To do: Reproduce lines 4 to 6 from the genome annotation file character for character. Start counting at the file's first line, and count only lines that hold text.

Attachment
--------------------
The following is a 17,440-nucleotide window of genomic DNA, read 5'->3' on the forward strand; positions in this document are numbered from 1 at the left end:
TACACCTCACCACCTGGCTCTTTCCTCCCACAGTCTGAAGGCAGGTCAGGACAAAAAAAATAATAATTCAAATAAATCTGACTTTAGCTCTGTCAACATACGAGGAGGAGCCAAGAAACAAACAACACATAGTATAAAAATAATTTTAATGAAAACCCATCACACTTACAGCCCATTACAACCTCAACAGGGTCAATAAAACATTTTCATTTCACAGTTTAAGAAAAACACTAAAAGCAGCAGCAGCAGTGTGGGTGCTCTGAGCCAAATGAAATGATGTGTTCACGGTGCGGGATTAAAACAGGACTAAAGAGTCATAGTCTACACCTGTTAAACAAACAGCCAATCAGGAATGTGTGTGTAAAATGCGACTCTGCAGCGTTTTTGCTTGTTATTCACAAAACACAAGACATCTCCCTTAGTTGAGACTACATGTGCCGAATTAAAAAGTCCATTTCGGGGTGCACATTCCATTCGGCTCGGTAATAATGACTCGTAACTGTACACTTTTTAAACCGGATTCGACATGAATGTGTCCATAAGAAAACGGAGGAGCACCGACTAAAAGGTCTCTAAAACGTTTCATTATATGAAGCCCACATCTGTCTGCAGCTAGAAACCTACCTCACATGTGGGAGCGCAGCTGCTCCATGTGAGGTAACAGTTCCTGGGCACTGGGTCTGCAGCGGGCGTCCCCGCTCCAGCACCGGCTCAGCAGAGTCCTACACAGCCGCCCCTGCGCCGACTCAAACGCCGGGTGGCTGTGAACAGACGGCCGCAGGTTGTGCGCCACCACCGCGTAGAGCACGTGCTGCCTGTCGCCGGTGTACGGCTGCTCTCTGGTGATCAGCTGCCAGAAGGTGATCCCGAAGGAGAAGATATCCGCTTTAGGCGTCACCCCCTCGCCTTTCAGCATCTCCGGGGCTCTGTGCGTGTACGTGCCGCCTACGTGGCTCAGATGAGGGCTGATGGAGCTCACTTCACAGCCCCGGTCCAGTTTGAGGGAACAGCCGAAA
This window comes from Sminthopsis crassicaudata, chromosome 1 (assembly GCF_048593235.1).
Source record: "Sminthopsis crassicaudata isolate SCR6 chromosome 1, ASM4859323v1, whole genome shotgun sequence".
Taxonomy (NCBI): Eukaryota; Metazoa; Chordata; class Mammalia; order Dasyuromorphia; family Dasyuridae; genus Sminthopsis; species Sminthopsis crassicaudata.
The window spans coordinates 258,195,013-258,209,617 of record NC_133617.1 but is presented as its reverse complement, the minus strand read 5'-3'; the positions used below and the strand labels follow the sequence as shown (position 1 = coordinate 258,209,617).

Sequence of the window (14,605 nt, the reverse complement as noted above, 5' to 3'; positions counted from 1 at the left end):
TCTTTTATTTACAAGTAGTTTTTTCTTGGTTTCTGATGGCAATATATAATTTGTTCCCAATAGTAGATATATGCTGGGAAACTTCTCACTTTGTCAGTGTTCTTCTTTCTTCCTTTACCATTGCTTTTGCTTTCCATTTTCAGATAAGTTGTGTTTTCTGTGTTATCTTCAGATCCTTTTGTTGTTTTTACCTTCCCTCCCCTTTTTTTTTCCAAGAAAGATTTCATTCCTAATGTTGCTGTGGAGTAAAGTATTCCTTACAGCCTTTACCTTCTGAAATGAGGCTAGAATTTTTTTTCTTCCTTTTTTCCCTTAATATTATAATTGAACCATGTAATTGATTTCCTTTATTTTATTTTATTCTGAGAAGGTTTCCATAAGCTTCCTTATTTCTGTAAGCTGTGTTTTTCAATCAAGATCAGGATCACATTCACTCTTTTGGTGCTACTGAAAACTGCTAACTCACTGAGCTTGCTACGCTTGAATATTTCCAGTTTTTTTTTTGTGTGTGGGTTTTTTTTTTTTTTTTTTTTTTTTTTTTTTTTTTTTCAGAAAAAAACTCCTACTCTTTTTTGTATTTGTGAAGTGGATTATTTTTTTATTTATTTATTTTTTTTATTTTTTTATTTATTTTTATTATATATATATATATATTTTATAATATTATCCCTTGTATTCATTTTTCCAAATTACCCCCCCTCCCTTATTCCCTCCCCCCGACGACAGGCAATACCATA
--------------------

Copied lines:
Source record: "Sminthopsis crassicaudata isolate SCR6 chromosome 1, ASM4859323v1, whole genome shotgun sequence".
Taxonomy (NCBI): Eukaryota; Metazoa; Chordata; class Mammalia; order Dasyuromorphia; family Dasyuridae; genus Sminthopsis; species Sminthopsis crassicaudata.
The window spans coordinates 258,195,013-258,209,617 of record NC_133617.1 but is presented as its reverse complement, the minus strand read 5'-3'; the positions used below and the strand labels follow the sequence as shown (position 1 = coordinate 258,209,617).